Dark Forces runs off a specialized engine written by LucasArts (called “Jedi,” natch). It’s comparable to Doom, but also includes the ability to have sections placed directly over other floors, providing a more robust illusion of 3-D, through convincing bridges and working elevators. It also allows Dark Forces to be far more vertical than Doom, featuring no shortage of sheer cliffs, dizzying heights, and precarious situations. Most levels are built to cater to this, with bridges, vents, and chasms all around. The city levels are most impressive, with towering buildings and teeny little ledges over huge drops. You’ll also get a greater range of motion, with the ability to look up and down, jump, and crouch. The engine also allows for true three-dimensional models within the game, so you’ll see ships flying by in the background, 3-D turrets, shuttles laying around as set dressing, and most obviously, your pilot dropping you off and picking you up before and after every mission.

Levels are also laid out with greater consideration to technical detail.  At least two puzzles involve manipulating elevators, and new passages are opened up if you traverse the basement level while the elevator is on the top.  Another example is the space station centered around rotating a central arm to different docking stations.  You can see the arm move from the windows of the command center, and indeed, the passageway isn’t open until that arm is locked in place.  It sounds simple, but it both makes the worlds feel far more alive than something like, again, Doom.  It also rewards smart thinking.  You can apply logic to the moving parts of these levels, and generally get the expected effect.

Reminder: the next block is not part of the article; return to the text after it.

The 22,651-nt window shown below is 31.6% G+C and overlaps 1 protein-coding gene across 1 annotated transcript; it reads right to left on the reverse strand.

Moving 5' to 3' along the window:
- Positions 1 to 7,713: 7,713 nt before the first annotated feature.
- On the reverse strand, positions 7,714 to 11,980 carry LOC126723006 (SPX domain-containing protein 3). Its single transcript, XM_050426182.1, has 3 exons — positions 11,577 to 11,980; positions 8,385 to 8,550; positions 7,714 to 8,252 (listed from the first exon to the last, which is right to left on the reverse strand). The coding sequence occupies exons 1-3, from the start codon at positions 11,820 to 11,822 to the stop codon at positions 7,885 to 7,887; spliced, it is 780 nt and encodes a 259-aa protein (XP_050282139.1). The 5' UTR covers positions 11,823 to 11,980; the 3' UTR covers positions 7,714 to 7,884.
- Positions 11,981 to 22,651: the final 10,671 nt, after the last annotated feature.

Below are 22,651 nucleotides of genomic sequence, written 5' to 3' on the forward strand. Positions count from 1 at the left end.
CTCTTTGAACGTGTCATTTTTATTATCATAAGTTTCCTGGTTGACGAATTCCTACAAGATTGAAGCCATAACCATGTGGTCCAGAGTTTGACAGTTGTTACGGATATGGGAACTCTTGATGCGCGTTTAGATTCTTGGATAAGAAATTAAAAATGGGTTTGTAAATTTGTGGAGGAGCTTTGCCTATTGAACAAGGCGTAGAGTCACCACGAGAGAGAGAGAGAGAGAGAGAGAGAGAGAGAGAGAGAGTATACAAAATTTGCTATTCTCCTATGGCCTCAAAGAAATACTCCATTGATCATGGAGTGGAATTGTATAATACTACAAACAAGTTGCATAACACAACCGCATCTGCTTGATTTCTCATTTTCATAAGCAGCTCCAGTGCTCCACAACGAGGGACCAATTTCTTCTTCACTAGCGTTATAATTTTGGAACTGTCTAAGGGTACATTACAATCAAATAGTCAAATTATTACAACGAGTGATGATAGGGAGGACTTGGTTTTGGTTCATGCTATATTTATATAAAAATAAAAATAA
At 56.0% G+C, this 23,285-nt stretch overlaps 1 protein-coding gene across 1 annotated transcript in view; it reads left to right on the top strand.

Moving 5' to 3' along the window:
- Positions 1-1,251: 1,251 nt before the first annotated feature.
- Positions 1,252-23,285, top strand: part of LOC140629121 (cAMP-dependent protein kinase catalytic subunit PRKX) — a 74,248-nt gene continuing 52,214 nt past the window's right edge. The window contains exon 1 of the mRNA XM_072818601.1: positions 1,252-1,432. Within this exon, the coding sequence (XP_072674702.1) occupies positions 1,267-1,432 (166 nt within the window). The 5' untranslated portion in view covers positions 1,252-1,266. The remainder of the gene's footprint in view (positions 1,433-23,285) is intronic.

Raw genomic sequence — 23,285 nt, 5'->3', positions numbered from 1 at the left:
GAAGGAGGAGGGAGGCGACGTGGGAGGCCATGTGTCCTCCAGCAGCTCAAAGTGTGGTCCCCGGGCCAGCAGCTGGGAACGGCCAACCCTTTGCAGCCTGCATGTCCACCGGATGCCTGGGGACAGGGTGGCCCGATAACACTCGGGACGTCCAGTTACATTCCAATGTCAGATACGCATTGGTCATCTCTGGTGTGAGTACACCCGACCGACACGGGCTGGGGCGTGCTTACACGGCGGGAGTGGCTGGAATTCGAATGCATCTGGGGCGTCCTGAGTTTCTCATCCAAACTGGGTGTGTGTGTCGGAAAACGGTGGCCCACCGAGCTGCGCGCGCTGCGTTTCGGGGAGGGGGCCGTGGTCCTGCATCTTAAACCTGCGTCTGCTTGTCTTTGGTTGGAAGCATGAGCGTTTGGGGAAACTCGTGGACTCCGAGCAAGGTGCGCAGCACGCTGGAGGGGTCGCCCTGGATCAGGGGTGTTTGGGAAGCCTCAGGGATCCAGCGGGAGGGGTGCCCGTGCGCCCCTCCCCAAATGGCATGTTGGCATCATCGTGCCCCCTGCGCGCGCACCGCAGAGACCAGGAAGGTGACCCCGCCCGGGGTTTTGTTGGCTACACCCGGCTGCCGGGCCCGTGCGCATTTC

As all your missions involve Imperial bases or production facilities, every level is industrial in nature. However, there’s still a large variety in the levels, textures, and challenges you’ll be up against. You can expect to traverse an Imperial factory, a fuel station, smuggler ships, and the interior of a Star Destroyer, to name a few. The cliched brown walls after brown walls are less present here. Even though many of the levels feature steel gray walls after gray walls, there is enough solid variation between most levels to break the monotony up, especially as you travel to the Imperial capital, an ice station, or a Mars-like mining planet.

The game packs some excellent sound, which I imagine any Star Wars fan would not only expect, but demand. Sound effects are taken directly from the movie library when applicable, so laser blasts and ship sounds are dead on. All the new stuff have equally capable effects created for them. Voice acting is a surprisingly strong point, with a strong performance by the voice of Kyle, and a frighteningly authentic James Earl Jones imitation for Darth Vader. Quips between Kyle and your pilot, and futile orders from Imperials like “Stop Rebel Scum!” help give the game some personality that many FPS’s lack. Music is MIDI, but very well-created recreations of the classic movie themes. As an added bonus, the game is coded to ease into action versions or stealth versions of the music as the situation heats up or calms down (the iMuse system). It’s a pretty neat trick, and helps sell the movie-esque atmosphere.

Dark Forces is a short game by most standards, packing only 14 missions. I, veteran gamer that I am, finished the game on Hard in a weekend. However, the pacing ends up being just right, and plenty of levels are a lot longer than their FPS period counterparts. This is magnified by the fact that you can’t save during levels, and are relegated to three “lives” and checkpoints along the way. Still, it’s unlikely that anyone will be disappointed by the experience Dark Forces offers, or left feeling cheated by the game’s length. Worth checking out if you’re looking for a good FPS, and wouldn’t mind a little Star Wars thrown in too.

 

The Good

Great mission-based storyline and action.

The Bad

Short game that overcomes many “me too” Doom clone problems, but still can’t hide the obvious.